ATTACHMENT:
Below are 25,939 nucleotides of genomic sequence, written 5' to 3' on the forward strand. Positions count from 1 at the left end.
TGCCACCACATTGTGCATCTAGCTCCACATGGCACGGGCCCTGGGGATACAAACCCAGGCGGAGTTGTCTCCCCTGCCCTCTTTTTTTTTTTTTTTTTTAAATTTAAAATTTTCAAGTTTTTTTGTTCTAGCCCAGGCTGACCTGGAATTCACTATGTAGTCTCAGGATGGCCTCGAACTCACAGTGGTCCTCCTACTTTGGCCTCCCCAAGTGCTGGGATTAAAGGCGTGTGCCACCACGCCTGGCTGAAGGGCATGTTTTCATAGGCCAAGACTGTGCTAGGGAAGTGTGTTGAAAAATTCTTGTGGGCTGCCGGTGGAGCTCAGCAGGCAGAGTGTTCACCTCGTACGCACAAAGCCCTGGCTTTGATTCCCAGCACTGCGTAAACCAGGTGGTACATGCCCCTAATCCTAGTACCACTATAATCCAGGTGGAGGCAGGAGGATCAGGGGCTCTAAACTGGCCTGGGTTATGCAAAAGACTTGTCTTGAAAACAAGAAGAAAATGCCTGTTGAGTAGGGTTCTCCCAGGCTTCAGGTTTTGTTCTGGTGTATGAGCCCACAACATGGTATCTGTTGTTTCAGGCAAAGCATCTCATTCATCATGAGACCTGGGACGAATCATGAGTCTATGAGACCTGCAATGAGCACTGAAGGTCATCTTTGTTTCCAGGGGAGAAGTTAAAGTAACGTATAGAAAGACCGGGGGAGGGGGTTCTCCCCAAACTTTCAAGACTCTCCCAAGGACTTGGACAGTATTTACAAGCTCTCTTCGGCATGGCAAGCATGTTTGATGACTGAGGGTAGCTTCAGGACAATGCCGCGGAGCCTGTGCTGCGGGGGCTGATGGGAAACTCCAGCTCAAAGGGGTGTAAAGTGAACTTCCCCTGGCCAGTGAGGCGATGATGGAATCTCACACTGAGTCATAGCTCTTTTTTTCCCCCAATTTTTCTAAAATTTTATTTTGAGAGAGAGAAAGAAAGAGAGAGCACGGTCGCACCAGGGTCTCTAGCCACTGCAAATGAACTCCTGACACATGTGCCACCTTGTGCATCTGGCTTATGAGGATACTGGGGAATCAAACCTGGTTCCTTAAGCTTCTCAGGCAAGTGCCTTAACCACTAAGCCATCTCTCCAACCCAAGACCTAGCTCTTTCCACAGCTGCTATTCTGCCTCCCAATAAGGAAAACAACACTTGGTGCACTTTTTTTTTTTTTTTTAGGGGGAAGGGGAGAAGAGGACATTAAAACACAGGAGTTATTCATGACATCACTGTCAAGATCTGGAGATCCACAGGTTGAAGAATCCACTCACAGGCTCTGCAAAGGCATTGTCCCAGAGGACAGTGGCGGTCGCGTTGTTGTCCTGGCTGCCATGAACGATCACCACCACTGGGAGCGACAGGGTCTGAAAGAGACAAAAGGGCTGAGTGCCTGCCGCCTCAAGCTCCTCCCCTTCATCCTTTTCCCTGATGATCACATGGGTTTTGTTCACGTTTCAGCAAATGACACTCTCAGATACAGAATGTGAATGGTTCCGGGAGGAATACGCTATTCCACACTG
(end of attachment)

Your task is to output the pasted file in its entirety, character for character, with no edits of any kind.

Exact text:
Below are 25,939 nucleotides of genomic sequence, written 5' to 3' on the forward strand. Positions count from 1 at the left end.
TGCCACCACATTGTGCATCTAGCTCCACATGGCACGGGCCCTGGGGATACAAACCCAGGCGGAGTTGTCTCCCCTGCCCTCTTTTTTTTTTTTTTTTTTAAATTTAAAATTTTCAAGTTTTTTTGTTCTAGCCCAGGCTGACCTGGAATTCACTATGTAGTCTCAGGATGGCCTCGAACTCACAGTGGTCCTCCTACTTTGGCCTCCCCAAGTGCTGGGATTAAAGGCGTGTGCCACCACGCCTGGCTGAAGGGCATGTTTTCATAGGCCAAGACTGTGCTAGGGAAGTGTGTTGAAAAATTCTTGTGGGCTGCCGGTGGAGCTCAGCAGGCAGAGTGTTCACCTCGTACGCACAAAGCCCTGGCTTTGATTCCCAGCACTGCGTAAACCAGGTGGTACATGCCCCTAATCCTAGTACCACTATAATCCAGGTGGAGGCAGGAGGATCAGGGGCTCTAAACTGGCCTGGGTTATGCAAAAGACTTGTCTTGAAAACAAGAAGAAAATGCCTGTTGAGTAGGGTTCTCCCAGGCTTCAGGTTTTGTTCTGGTGTATGAGCCCACAACATGGTATCTGTTGTTTCAGGCAAAGCATCTCATTCATCATGAGACCTGGGACGAATCATGAGTCTATGAGACCTGCAATGAGCACTGAAGGTCATCTTTGTTTCCAGGGGAGAAGTTAAAGTAACGTATAGAAAGACCGGGGGAGGGGGTTCTCCCCAAACTTTCAAGACTCTCCCAAGGACTTGGACAGTATTTACAAGCTCTCTTCGGCATGGCAAGCATGTTTGATGACTGAGGGTAGCTTCAGGACAATGCCGCGGAGCCTGTGCTGCGGGGGCTGATGGGAAACTCCAGCTCAAAGGGGTGTAAAGTGAACTTCCCCTGGCCAGTGAGGCGATGATGGAATCTCACACTGAGTCATAGCTCTTTTTTTCCCCCAATTTTTCTAAAATTTTATTTTGAGAGAGAGAAAGAAAGAGAGAGCACGGTCGCACCAGGGTCTCTAGCCACTGCAAATGAACTCCTGACACATGTGCCACCTTGTGCATCTGGCTTATGAGGATACTGGGGAATCAAACCTGGTTCCTTAAGCTTCTCAGGCAAGTGCCTTAACCACTAAGCCATCTCTCCAACCCAAGACCTAGCTCTTTCCACAGCTGCTATTCTGCCTCCCAATAAGGAAAACAACACTTGGTGCACTTTTTTTTTTTTTTTTAGGGGGAAGGGGAGAAGAGGACATTAAAACACAGGAGTTATTCATGACATCACTGTCAAGATCTGGAGATCCACAGGTTGAAGAATCCACTCACAGGCTCTGCAAAGGCATTGTCCCAGAGGACAGTGGCGGTCGCGTTGTTGTCCTGGCTGCCATGAACGATCACCACCACTGGGAGCGACAGGGTCTGAAAGAGACAAAAGGGCTGAGTGCCTGCCGCCTCAAGCTCCTCCCCTTCATCCTTTTCCCTGATGATCACATGGGTTTTGTTCACGTTTCAGCAAATGACACTCTCAGATACAGAATGTGAATGGTTCCGGGAGGAATACGCTATTCCACACTG